Tēna koutou katoa
In preparing this blog, one week on from the start of Alert Level 4, I am aware of the extraordinary and unprecedented times we are living through. In considering, what I could write about I’m very conscious that whatever I say might be overtaken by events. Certainly, things are changing daily and sometimes more frequently!
I’m particularly aware of the impact of this situation on survivors of care seeking to engage with the Inquiry. Having their private sessions and the scheduled public hearing on redress delayed will add to the trauma and stress of their personal situations. I would encourage survivors who are feeling vulnerable to get in touch with our Contact Centre by calling 0800 222 727 or call 1800 875 745 (if calling from Australia). They can put survivors or advocates in touch with our Health and Wellbeing team who will offer support. We’re still encouraging registrations, which can be handled through our Contact Centre as can general questions or inquiries.
For the Royal Commission, there have certainly been some major adjustments as we’ve grappled with the impacts of Corona-19 on our activities. The Inquiry had commenced private sessions and scheduled more for April and May. However, these sessions have had to be postponed. The public hearing on redress for survivors of care was scheduled for 23 March-3 April and 12-22 May. These hearings are now expected to take place in the next few months with the actual dates and venue to be confirmed soon. We want to express our regret to those survivors who were unable to meet with us in private sessions and to our survivors who were ready to give evidence in the redress public hearing. Private sessions are currently suspended – Royal Commission staff are working directly with survivors who have scheduled private sessions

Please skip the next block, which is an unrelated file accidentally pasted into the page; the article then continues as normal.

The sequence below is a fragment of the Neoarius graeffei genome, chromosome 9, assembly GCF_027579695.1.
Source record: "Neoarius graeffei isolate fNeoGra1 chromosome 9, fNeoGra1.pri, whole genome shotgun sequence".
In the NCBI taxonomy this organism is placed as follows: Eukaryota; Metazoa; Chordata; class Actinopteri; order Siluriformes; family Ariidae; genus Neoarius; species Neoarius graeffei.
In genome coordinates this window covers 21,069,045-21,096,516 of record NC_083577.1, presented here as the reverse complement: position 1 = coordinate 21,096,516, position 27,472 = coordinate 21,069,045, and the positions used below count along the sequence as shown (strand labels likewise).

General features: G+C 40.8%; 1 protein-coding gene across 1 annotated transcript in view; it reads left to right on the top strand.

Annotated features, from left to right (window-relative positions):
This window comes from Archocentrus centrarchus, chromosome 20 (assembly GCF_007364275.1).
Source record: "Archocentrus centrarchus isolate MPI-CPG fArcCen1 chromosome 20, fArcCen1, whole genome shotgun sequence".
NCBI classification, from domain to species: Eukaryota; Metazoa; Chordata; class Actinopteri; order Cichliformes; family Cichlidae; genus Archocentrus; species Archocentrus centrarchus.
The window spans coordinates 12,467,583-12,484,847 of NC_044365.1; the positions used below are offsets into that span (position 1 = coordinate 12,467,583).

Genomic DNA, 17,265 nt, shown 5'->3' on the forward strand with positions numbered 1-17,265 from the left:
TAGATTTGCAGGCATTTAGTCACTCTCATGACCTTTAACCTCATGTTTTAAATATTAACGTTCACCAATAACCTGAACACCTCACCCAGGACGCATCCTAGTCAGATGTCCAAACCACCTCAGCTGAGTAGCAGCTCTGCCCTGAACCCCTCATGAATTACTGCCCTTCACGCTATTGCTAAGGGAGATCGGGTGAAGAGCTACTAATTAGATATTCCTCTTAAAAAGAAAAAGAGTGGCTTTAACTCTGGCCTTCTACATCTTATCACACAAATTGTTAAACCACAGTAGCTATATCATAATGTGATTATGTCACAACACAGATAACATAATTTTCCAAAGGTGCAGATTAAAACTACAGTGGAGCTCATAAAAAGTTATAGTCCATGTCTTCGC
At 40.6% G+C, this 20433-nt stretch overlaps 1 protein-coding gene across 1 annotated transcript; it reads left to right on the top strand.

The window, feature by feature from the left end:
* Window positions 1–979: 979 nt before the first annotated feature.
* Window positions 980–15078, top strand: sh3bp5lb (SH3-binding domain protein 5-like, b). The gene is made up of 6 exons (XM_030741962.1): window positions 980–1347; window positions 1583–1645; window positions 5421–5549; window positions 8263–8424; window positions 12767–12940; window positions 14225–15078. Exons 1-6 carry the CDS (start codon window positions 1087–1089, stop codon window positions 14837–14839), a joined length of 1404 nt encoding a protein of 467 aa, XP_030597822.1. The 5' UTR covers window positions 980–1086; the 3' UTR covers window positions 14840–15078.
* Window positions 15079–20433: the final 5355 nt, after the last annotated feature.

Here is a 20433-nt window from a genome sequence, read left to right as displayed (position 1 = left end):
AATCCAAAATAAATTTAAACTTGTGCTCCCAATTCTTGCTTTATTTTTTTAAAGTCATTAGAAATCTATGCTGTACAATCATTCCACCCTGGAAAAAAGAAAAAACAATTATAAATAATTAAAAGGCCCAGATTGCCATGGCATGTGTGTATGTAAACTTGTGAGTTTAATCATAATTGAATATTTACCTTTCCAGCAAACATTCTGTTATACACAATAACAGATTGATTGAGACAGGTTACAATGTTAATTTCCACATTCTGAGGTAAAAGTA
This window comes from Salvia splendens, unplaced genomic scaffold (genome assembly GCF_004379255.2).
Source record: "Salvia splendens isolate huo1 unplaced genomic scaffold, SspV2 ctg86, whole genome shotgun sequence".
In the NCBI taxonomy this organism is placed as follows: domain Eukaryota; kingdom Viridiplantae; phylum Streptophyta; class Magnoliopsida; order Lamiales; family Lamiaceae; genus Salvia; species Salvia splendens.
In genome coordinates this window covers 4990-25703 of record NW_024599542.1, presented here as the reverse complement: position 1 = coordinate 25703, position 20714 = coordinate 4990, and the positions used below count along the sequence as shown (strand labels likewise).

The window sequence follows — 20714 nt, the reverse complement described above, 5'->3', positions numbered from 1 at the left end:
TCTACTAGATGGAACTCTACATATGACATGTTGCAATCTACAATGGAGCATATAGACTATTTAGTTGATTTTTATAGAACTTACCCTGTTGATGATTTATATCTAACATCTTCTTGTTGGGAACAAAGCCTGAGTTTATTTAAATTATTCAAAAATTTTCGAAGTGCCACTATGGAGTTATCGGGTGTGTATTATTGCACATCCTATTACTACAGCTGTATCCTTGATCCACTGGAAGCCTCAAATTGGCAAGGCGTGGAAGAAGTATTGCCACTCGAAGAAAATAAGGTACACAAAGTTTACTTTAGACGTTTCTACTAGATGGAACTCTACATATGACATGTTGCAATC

It is essential that the Royal Commission’s mahi continue and that we quickly adapt to these new times. We are are all becoming experts with different technologies and challenges as we work remotely in our “bubbles,” while caring for whānau.
We are exploring alternative ways to continue our private sessions, including written submissions or through video link. These measures cannot replace the power of the face to face private sessions. The commissioners have had 320 sessions to date, and they have a real impact on how we work and informed our investigations and research work. In these times, however, we need to be agile and creative, while ensuring we meet our obligations to survivors – especially their right to speak truth to power in a safe and secure environment. We will provide more information about these new steps as soon as possible through updates on our website(external link) and Facebook page and other means. We are hopeful though, that we can resume our face-to-face contact in the not too distant future.
In the meantime, commissioners are using this time to focus on the long-term planning of our public hearings and the research needed to support our mahi. We continue to prepare for our redress public hearing, and other investigations and hearings. We are looking beyond these hearings to what we must investigate for the rest of 2020, and indeed into 2021 and 2022 as we prepare for our final report.
It’s also a time to reflect on what we have learned from our private sessions, and the evidence and witness statements made at our contextual hearing. As well as thinking about how to respond to Covid-19, we are talking about how we restore our operations when we move out of the current situation.
It’s a challenging time for everyone as we strive to care for ourselves, our tamariki, our elderly and koroua, our communities, and for those living on their own with limited social contact. Whatever your situation, the thoughts and aroha of Commissioners and Inquiry staff are with you.
Kia kaha, kia maia, kia manawanui
Dr Andrew Erueti